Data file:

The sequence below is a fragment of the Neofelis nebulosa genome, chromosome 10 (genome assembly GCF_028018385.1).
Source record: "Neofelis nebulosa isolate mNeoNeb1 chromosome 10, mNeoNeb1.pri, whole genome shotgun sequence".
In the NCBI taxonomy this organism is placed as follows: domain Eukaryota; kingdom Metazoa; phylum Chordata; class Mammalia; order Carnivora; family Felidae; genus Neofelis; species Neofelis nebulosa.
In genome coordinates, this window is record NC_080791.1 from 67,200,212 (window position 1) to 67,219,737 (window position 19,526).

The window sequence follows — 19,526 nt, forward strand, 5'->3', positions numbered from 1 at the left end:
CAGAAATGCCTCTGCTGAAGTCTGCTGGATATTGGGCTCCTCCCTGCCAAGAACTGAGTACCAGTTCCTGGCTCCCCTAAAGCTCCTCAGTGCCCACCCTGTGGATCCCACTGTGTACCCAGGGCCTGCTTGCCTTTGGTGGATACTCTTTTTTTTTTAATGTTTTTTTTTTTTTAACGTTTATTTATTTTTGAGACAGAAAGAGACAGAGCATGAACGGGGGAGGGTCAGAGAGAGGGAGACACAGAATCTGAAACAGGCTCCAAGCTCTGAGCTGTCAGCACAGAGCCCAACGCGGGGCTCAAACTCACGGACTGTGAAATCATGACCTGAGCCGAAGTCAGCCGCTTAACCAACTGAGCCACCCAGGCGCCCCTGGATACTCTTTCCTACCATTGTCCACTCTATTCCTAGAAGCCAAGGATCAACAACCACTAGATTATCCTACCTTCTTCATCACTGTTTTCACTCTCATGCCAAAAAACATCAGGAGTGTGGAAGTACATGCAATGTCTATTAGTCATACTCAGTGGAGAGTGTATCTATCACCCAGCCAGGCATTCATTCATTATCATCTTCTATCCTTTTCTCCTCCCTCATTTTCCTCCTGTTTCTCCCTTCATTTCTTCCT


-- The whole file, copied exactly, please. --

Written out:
The sequence below is a fragment of the Neofelis nebulosa genome, chromosome 10 (genome assembly GCF_028018385.1).
Source record: "Neofelis nebulosa isolate mNeoNeb1 chromosome 10, mNeoNeb1.pri, whole genome shotgun sequence".
In the NCBI taxonomy this organism is placed as follows: domain Eukaryota; kingdom Metazoa; phylum Chordata; class Mammalia; order Carnivora; family Felidae; genus Neofelis; species Neofelis nebulosa.
In genome coordinates, this window is record NC_080791.1 from 67,200,212 (window position 1) to 67,219,737 (window position 19,526).

The window sequence follows — 19,526 nt, forward strand, 5'->3', positions numbered from 1 at the left end:
CAGAAATGCCTCTGCTGAAGTCTGCTGGATATTGGGCTCCTCCCTGCCAAGAACTGAGTACCAGTTCCTGGCTCCCCTAAAGCTCCTCAGTGCCCACCCTGTGGATCCCACTGTGTACCCAGGGCCTGCTTGCCTTTGGTGGATACTCTTTTTTTTTTAATGTTTTTTTTTTTTTAACGTTTATTTATTTTTGAGACAGAAAGAGACAGAGCATGAACGGGGGAGGGTCAGAGAGAGGGAGACACAGAATCTGAAACAGGCTCCAAGCTCTGAGCTGTCAGCACAGAGCCCAACGCGGGGCTCAAACTCACGGACTGTGAAATCATGACCTGAGCCGAAGTCAGCCGCTTAACCAACTGAGCCACCCAGGCGCCCCTGGATACTCTTTCCTACCATTGTCCACTCTATTCCTAGAAGCCAAGGATCAACAACCACTAGATTATCCTACCTTCTTCATCACTGTTTTCACTCTCATGCCAAAAAACATCAGGAGTGTGGAAGTACATGCAATGTCTATTAGTCATACTCAGTGGAGAGTGTATCTATCACCCAGCCAGGCATTCATTCATTATCATCTTCTATCCTTTTCTCCTCCCTCATTTTCCTCCTGTTTCTCCCTTCATTTCTTCCT